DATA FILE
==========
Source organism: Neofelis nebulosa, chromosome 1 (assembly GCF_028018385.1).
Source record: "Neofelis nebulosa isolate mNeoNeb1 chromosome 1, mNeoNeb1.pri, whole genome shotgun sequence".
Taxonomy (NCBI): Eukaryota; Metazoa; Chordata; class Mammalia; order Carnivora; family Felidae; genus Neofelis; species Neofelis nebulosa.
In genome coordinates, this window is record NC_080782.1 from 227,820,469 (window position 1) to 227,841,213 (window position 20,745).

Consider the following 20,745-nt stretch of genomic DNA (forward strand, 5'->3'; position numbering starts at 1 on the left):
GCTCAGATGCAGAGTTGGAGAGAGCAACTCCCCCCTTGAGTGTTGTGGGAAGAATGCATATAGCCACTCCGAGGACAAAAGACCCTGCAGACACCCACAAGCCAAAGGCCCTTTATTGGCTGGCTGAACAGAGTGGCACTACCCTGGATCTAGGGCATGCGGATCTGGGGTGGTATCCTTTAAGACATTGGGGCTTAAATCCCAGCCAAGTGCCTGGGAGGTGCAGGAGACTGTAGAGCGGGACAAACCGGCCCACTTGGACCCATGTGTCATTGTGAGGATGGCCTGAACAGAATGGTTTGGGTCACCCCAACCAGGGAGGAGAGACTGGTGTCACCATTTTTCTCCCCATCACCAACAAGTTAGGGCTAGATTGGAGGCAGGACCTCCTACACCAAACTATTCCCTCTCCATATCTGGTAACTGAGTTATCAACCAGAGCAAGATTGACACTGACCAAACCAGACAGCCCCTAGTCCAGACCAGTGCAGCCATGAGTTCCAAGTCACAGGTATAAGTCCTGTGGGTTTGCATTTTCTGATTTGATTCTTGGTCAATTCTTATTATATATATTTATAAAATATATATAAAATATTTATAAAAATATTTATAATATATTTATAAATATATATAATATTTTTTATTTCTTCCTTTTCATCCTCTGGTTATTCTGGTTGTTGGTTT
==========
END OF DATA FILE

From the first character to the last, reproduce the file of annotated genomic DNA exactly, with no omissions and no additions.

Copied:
Source organism: Neofelis nebulosa, chromosome 1 (assembly GCF_028018385.1).
Source record: "Neofelis nebulosa isolate mNeoNeb1 chromosome 1, mNeoNeb1.pri, whole genome shotgun sequence".
Taxonomy (NCBI): Eukaryota; Metazoa; Chordata; class Mammalia; order Carnivora; family Felidae; genus Neofelis; species Neofelis nebulosa.
In genome coordinates, this window is record NC_080782.1 from 227,820,469 (window position 1) to 227,841,213 (window position 20,745).

Consider the following 20,745-nt stretch of genomic DNA (forward strand, 5'->3'; position numbering starts at 1 on the left):
GCTCAGATGCAGAGTTGGAGAGAGCAACTCCCCCCTTGAGTGTTGTGGGAAGAATGCATATAGCCACTCCGAGGACAAAAGACCCTGCAGACACCCACAAGCCAAAGGCCCTTTATTGGCTGGCTGAACAGAGTGGCACTACCCTGGATCTAGGGCATGCGGATCTGGGGTGGTATCCTTTAAGACATTGGGGCTTAAATCCCAGCCAAGTGCCTGGGAGGTGCAGGAGACTGTAGAGCGGGACAAACCGGCCCACTTGGACCCATGTGTCATTGTGAGGATGGCCTGAACAGAATGGTTTGGGTCACCCCAACCAGGGAGGAGAGACTGGTGTCACCATTTTTCTCCCCATCACCAACAAGTTAGGGCTAGATTGGAGGCAGGACCTCCTACACCAAACTATTCCCTCTCCATATCTGGTAACTGAGTTATCAACCAGAGCAAGATTGACACTGACCAAACCAGACAGCCCCTAGTCCAGACCAGTGCAGCCATGAGTTCCAAGTCACAGGTATAAGTCCTGTGGGTTTGCATTTTCTGATTTGATTCTTGGTCAATTCTTATTATATATATTTATAAAATATATATAAAATATTTATAAAAATATTTATAATATATTTATAAATATATATAATATTTTTTATTTCTTCCTTTTCATCCTCTGGTTATTCTGGTTGTTGGTTT